- The plot of Sonic Generations involves time being rewritten and past and present to be in the same place resulting in two Sonic's, one modern, one classic. Problem is Sonic has gained a few powers and skills since the old days, resulting in modern Sonic easily outperforming his classic counterpart. The plot gets around this by having both Sonic's have their own stages and bosses. Still it can feel a little patronizing when Classic Sonic has bosses and stages that Modern Sonic could easily defeat, and Classic Sonic could not do anything if he went up against Modern Sonic's bosses.
- In fact, given that only the "Classic Era" has bosses from Classic games, Classic Sonic only has 1 boss fight and 1 rival fight (not counting the Time Eater since both Sonics fight that in their super forms) in the entire game, Death Egg Robot (3DS version has Big Arm instead) and Metal Sonic. The rest of the bosses and rivals are fought by Modern Sonic.
- Professor Layton vs. Phoenix Wright: Ace Attorney suffered from a bit of a balancing problem. The creator of Professor Layton admitted he basically took Phoenix Wright and made him better in every way to make the Professor. The only way for Phoenix to see any puzzle- or mystery-solving action in the game was for Professor Layton to be turned into a golden statue for half the game.
- Pooh's Adventures runs on this trope. The main character, Winnie-the-Pooh, crosses over with people like Batman, the Ghostbusters, the Gargoyles, and many others dipping into either a very high Super Weight (even for a stuffed animal) or the darkest part of town, or even both. Then there's the allies Pooh has, although not a lot of them could affect the plot, some do with just a few super powers.
- The animations The Dark Knight Meets Superman and The Dark Knight Meets Superman Part 2 do this intentionally for parody. First Superman visits Gotham City during the events of The Dark Knight. "Hey, bat-bro, I hope it's not a big deal, but while you were talking there, I went ahead and stopped crime. Like, all of it." Then this version of Batman stands in for Superman in Metropolis alongside the Justice League. It doesn't go that well.
- One episode of Batman: The Brave and the Bold had this trope inverted, Batman is transported to 1880s England, where he "teams up" with Sherlock Holmes and outclasses him in most ways. While Sherlock is no slouch (and discovers and reaches the villain's hideout before Batman), Batman fights better, can make Bat Deductions with less information, and can handle the clearly supernatural Gentleman Ghost while Holmes is made a victim. Although the fact that Holmes beat Batman at anything speaks volumes, as Batman has both more experience with supernatural phenomena, and information, knowledge and training from over a century ahead of Sherlock's time.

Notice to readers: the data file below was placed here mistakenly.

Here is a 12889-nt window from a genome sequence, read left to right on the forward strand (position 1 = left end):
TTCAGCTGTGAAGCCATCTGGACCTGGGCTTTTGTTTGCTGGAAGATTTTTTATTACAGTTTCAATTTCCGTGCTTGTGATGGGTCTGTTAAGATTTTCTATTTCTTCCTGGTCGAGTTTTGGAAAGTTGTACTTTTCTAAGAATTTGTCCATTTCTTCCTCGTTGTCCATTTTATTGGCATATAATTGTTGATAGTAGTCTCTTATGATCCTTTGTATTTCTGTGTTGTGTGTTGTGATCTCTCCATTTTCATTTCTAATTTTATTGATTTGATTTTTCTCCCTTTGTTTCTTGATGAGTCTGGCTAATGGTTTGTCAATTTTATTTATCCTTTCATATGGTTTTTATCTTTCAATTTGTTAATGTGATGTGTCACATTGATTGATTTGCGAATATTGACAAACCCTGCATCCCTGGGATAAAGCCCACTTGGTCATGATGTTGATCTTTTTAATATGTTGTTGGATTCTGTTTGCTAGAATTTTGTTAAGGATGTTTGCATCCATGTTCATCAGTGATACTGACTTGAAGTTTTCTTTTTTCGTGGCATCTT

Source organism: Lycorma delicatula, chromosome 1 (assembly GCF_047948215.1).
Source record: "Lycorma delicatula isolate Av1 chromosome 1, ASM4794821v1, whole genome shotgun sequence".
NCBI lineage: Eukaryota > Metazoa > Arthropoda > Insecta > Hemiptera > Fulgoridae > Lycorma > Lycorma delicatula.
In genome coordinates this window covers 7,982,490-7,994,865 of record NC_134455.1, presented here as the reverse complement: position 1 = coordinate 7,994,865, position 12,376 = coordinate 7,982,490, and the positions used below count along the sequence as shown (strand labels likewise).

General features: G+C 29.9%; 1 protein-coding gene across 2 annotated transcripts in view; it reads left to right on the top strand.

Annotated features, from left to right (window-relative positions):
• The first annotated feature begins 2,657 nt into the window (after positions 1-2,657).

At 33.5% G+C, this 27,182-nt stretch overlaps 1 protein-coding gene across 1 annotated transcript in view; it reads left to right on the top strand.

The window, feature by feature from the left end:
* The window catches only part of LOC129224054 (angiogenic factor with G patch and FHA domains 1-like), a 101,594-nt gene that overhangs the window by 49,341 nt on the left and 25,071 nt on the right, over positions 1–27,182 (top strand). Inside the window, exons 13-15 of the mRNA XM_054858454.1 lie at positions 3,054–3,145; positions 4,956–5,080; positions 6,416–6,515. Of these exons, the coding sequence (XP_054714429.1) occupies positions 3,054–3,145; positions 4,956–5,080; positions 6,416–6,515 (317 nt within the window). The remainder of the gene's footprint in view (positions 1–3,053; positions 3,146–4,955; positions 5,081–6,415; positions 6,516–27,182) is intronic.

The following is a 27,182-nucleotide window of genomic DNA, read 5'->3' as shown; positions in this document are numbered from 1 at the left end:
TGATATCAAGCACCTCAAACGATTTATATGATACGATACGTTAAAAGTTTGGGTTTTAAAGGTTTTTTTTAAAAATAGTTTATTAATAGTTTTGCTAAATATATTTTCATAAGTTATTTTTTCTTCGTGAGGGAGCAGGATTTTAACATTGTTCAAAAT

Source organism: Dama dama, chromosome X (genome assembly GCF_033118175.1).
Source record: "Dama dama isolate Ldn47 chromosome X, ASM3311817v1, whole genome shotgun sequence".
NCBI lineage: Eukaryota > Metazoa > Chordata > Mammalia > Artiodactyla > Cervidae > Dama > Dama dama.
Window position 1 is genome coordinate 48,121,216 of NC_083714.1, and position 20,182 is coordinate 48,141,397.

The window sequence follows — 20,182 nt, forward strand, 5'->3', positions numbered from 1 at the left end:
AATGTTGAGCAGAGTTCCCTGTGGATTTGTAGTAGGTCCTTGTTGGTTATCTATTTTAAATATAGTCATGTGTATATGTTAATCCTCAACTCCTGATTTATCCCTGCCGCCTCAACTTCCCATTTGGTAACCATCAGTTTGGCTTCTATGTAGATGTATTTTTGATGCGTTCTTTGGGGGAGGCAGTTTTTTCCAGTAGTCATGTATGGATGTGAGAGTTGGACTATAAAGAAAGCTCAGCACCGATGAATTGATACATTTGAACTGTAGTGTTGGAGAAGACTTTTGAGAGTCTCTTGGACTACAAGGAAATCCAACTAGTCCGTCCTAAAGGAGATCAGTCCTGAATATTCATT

- And again with "The Super-Batman of Planet X!", where Batman is stranded on a strange, alien planet and teams up with the local near-identical Batman to foil crime. Then it turns out that thanks to the planet's atmosphere Batman becomes a Flying Brick, much to the local Batman-X's chagrin. That is, until the commonly occurring mineral Quartz renders him worse than powerless and allows Batman-X to save the day.
- The show also has a crossover with Scooby-Doo that manages to fix the story breaker. How, you ask? Reality Warper Bat-Mite gives Batman, Robin, and the villains the ability to fight (since this is based off of the 60s cartoon, he can't even throw a punch). Then he gives it to Shaggy and Scooby, too. Ass-kicking ensues.
- The New Scooby-Doo Movies in which Mystery, Inc. teamed with people like Batman, The Addams Family and The Three Stooges.
- Robot Chicken uses this effect intentionally in many of its sketches. As the series page puts it:
- If early concepts for My Little Pony The Movie were used, it would be a cross-over with Transformers.
- It's difficult for Family Guy to have a genuine crossover with anything seeing as how they were only with American Dad! characters for twenty seconds in an episode of the latter. As the show is itself notorious for the use of the Cutaway Gag (eight times per episode usually!), a lack of them would stand out if they tried to really incorporate the theme of any other show. The fact that many of these gags already have other fictional characters in Lawyer Friendly Cameos also hurts it.